From the back cover: “ We all dream. For some, dreams can become reality.”

The next two sections in Part 1 cover NPCs and creatures of the Dreamlands.  Of course a land so vast as Dreamlands has many people and creatures.  For me, this is where the value comes from this book.  I can always use more creatures in my game. Some creatures are the same as in the CoC core book, so you’ll need that for those stats.  There are over 80 creatures listed. Unless there is a difference in what creatures they included between 4th and 5th, both editions seem to have the same amount of creatures. And from what I can tell, they also list the same number of Gods in the following section.

Part 1 ends with the magic section, including Magic items, spells and tomes.  After all, what would a H.P. Lovecraft universe be without magic and ancient tomes?  Listed are 4 magic items, 9 tomes, and over 60 spells.  Of course, you need CoC Core rulebook for the magic system.

Part 2 – Adventures: This is probably the most expanded section between 4th and 5th edition.  There are a total of six adventures.  The first adventure, To Sleep, Perchance to Dream, is a good introductory adventure to Dreamlands.  It is a short two page adventure that gives the GM a way to introduce real-world investigators to the Dreamlands in a CoC-style way.  The second is also a Waking World to Dreamlands adventure where they characters start out captured by a cultist and the only way out is by defeating their leader in the Dreamlands.  Both introduce unique ways to use the Dreamlands in a CoC adventure.  Each successive adventure gets more and more involved with the Dreamlands until the last adventure takes place entirely in the Dreamlands.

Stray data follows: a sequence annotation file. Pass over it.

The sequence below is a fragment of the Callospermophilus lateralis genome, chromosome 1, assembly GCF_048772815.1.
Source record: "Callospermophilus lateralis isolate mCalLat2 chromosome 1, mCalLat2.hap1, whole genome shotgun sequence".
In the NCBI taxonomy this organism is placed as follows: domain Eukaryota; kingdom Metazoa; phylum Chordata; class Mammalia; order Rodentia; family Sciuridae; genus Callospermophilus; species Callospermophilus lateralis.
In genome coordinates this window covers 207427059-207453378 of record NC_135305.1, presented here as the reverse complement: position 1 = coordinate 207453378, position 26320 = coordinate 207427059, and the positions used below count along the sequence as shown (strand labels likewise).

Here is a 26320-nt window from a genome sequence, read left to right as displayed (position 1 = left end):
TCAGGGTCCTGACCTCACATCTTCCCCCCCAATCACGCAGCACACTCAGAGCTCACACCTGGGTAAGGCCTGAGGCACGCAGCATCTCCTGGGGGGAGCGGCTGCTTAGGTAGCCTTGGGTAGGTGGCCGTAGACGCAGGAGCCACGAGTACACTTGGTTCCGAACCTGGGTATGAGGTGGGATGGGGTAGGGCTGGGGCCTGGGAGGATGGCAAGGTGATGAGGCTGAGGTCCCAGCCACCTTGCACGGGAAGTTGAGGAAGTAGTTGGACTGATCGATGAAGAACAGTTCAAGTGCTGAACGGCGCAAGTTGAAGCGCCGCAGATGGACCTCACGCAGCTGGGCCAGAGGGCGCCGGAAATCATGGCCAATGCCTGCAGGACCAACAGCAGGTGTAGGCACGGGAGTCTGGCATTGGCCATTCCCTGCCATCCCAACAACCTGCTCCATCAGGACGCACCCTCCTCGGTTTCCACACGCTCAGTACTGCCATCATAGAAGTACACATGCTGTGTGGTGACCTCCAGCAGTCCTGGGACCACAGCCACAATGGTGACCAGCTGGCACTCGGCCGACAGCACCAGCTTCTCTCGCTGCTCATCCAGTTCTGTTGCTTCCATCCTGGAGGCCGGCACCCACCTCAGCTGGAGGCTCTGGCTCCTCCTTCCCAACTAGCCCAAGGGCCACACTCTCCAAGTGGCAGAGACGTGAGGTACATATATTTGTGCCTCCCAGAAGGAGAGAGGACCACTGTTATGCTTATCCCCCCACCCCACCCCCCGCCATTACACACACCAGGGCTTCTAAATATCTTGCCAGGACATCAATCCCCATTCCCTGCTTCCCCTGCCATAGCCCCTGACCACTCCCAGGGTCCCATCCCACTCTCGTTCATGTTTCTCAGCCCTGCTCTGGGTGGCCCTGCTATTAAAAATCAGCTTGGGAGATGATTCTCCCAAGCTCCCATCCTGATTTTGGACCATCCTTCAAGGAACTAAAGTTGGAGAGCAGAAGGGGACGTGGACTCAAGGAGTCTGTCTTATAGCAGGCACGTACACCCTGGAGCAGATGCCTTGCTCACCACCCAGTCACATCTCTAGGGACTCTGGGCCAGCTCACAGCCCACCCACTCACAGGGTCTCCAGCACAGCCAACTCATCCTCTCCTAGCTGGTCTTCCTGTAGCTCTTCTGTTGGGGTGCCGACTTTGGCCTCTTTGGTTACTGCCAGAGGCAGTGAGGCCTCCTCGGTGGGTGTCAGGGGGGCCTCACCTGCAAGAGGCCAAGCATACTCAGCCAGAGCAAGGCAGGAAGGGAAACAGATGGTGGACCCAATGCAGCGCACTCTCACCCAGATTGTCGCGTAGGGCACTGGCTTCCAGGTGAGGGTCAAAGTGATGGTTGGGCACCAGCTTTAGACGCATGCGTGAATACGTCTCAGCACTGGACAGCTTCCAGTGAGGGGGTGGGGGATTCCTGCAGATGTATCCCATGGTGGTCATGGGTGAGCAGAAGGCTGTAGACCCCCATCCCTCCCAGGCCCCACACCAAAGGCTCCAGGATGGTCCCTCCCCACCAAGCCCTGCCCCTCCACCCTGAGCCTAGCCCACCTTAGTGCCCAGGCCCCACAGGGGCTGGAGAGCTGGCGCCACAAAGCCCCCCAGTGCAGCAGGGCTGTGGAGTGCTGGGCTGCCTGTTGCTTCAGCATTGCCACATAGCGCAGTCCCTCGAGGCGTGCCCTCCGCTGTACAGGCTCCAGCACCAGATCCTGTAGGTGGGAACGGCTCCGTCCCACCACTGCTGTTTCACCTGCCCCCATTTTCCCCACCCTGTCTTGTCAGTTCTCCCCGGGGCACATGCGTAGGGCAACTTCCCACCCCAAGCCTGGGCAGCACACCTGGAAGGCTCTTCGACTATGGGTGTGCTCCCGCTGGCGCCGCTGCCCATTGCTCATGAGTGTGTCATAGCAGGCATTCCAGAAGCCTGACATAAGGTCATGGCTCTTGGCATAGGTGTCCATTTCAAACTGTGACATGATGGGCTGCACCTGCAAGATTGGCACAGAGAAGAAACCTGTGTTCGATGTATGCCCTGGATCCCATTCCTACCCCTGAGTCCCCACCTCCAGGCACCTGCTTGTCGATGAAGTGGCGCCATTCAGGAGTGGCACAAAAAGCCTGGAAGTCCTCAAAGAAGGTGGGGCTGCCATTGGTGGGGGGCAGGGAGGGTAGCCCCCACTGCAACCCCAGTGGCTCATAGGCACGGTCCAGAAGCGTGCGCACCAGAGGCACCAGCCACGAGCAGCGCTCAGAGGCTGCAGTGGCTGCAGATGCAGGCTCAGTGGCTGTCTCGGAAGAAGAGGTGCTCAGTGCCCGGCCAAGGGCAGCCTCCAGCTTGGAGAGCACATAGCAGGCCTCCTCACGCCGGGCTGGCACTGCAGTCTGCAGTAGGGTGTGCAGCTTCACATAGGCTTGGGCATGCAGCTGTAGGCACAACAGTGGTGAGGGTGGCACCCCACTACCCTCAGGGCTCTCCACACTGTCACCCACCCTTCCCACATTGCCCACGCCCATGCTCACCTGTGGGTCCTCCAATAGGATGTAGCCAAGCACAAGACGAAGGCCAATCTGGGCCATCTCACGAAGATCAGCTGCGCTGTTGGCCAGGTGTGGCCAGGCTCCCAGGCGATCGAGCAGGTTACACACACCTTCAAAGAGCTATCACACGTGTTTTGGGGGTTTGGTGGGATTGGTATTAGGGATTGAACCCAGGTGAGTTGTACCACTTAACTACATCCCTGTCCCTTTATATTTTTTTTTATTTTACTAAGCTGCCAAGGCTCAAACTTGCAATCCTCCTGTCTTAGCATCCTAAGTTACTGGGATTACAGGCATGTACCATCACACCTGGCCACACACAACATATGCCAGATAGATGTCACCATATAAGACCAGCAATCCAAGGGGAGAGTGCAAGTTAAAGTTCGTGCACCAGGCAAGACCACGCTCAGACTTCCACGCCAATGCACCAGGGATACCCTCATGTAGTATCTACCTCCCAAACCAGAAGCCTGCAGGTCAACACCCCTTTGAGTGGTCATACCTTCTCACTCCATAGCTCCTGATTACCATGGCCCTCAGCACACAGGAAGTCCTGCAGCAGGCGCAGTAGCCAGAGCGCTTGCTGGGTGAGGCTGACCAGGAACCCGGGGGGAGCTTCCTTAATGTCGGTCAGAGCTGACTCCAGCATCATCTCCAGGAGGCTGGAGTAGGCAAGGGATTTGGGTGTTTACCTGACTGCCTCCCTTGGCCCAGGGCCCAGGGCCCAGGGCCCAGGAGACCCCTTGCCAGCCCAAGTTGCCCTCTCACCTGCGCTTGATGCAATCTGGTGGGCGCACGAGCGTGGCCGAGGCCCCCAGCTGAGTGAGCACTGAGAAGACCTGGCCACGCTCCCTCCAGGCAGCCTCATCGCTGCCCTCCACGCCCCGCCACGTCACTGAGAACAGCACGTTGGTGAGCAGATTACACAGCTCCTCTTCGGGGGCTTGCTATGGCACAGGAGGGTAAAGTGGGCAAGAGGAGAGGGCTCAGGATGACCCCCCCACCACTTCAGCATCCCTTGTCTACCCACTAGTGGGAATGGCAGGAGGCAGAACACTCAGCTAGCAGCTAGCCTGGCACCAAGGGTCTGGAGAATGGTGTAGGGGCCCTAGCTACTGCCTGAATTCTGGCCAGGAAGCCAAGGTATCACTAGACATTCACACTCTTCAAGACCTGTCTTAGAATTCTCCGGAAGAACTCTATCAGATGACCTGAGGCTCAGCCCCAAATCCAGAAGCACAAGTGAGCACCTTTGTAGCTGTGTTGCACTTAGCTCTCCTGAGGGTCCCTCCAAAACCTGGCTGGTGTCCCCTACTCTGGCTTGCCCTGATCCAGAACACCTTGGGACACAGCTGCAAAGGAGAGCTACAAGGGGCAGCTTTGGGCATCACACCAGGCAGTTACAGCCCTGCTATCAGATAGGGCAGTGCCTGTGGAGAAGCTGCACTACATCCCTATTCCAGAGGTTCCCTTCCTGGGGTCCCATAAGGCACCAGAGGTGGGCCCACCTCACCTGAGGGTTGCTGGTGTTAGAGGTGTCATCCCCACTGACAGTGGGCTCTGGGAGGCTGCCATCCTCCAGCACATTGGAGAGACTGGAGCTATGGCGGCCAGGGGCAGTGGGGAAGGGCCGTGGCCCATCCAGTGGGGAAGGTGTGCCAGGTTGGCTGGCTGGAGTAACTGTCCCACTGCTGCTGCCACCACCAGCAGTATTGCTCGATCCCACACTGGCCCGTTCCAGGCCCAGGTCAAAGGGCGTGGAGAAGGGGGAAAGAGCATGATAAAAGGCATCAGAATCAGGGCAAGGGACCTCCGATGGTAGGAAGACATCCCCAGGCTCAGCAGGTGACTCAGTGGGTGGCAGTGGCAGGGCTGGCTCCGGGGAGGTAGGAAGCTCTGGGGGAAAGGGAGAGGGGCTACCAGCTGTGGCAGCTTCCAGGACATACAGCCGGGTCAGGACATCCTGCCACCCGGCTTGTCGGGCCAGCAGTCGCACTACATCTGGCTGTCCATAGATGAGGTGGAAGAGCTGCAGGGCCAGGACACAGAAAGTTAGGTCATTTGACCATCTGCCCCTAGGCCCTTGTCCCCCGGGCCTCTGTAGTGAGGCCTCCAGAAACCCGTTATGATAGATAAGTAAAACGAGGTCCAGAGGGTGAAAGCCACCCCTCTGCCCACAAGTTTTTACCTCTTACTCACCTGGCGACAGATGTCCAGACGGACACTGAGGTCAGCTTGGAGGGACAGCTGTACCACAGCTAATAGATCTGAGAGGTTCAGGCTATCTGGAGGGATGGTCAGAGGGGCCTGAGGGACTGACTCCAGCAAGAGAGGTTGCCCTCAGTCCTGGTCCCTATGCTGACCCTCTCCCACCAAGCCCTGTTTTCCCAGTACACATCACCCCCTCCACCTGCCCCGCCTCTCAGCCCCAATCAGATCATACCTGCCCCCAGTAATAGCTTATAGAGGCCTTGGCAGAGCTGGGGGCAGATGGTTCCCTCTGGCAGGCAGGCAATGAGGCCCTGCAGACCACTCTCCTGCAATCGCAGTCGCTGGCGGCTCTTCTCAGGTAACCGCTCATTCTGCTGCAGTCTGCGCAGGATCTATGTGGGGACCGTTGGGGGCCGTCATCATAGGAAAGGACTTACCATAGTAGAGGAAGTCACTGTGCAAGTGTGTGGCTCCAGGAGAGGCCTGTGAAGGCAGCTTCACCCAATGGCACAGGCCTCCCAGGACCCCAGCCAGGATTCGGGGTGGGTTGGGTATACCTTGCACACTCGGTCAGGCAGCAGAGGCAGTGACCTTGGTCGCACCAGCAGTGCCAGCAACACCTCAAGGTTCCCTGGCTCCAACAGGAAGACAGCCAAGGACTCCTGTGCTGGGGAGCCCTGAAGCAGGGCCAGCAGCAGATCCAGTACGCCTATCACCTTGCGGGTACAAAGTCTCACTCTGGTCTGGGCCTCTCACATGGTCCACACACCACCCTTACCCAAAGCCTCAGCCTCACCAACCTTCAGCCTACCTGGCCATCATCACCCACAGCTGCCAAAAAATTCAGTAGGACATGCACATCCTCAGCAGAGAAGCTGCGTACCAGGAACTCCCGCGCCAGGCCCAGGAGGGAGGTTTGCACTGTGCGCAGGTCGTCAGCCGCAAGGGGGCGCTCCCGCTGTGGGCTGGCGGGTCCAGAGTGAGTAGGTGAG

In these adventures, I found the value of Dreamlands and can see how it is used.  I may not be one to use it in an entire adventure, but I can definitely see uses for it along side a standard adventure.

Part 3 – Appendices: There are three basic sections to this part of the book:  Creating a Dreamlands Adventurer, a Bibliography and a Chronology. The Adventurer section is a supplemental to the CoC character generation system, allowing players to create characters native to the Dreamlands.  The Bibliography is simply a resource of stories written by various authors based in or linked to the Dreamlands.  The chronology is simply a list of those stories in the order that they occurred.   Nothing outstanding in this section that I can comment on.

In conclusion, although I see the value of Dreamlands in an H.P. Lovecraft adventure, I am not certain that this is a must-have book.  It is a nice-looking book.  If you don’t have the 4th edition but like Dreamlands, I would say this is a must-have, but beyond that, it’s simply a re-print with a couple of things added on.  The adventures are good, if you are looking for ways to use the Dreamlands, but most have been printed in other material.  If you like a much sturdier book than the soft-back 4th Edition, this would be a good book for you.  Overall, however, it’s not a book I would rush out to the store to get, but that may be just me.

For more details on Chaosium, Inc. and their new Role Playing Game Sourcebook “H.P. Lovecraft’s Dreamlands 5th Edition” check them out at their website http://www.chaosium.com and at all of your local game stores.

H.P. Lovecraft’s Dreamlands 5th Edition
From: Chaosium, Inc.
Type of Game: Role Playing Game Sourcebook
Written by: Chris Williams & Sandy Petersen
Contributing Authors: Shannon Appel, Kerie Campbell, Jacqueline Clegg, Scott Clegg, Phil Frances, Keith Herber, Susan Hutchinson, Lynn Willis.
Game Design by: Sandy Petersen
Cover Art by: Raymond Bayless
Additional Art by: Mark Roland, Paul Carrick, Jason Eckhardt, Steve Gallacci, Earl Geier, Andy Hopp, Kevin Ramos, Mark Roland, Carolyn Schultz-Savoy
Number of Pages: 254
Game Components Included: Hard back book
Game Components Not Included: Call of Cthulhu Core rulebook
Retail Price: $ 34.95 (US)
Item Number: 2394
ISBN: 1-56882-157-3
Website: www.chaosium.com

Reviewed by: Ron McClung